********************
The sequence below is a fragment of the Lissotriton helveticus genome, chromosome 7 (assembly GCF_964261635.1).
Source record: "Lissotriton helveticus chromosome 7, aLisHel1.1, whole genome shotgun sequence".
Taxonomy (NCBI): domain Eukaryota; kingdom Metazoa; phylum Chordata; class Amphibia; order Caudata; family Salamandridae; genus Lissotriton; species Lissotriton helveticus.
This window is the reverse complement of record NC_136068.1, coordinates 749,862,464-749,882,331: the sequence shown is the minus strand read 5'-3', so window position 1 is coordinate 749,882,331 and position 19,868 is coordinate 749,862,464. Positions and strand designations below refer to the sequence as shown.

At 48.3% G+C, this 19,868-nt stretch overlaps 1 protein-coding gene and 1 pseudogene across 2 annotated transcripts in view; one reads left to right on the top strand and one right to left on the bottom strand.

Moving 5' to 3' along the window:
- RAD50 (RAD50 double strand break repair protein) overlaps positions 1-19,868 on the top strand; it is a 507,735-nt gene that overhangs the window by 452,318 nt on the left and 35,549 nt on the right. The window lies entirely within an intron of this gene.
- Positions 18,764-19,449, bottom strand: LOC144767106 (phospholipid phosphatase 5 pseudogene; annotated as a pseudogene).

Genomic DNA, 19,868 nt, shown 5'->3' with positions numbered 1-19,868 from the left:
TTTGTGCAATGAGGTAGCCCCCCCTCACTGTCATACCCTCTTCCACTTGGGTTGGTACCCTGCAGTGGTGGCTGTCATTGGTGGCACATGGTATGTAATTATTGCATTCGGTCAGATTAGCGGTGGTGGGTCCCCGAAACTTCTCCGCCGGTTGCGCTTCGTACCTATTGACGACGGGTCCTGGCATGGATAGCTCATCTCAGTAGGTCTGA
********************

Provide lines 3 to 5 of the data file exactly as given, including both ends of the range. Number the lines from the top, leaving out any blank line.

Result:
Taxonomy (NCBI): domain Eukaryota; kingdom Metazoa; phylum Chordata; class Amphibia; order Caudata; family Salamandridae; genus Lissotriton; species Lissotriton helveticus.
This window is the reverse complement of record NC_136068.1, coordinates 749,862,464-749,882,331: the sequence shown is the minus strand read 5'-3', so window position 1 is coordinate 749,882,331 and position 19,868 is coordinate 749,862,464. Positions and strand designations below refer to the sequence as shown.

At 48.3% G+C, this 19,868-nt stretch overlaps 1 protein-coding gene and 1 pseudogene across 2 annotated transcripts in view; one reads left to right on the top strand and one right to left on the bottom strand.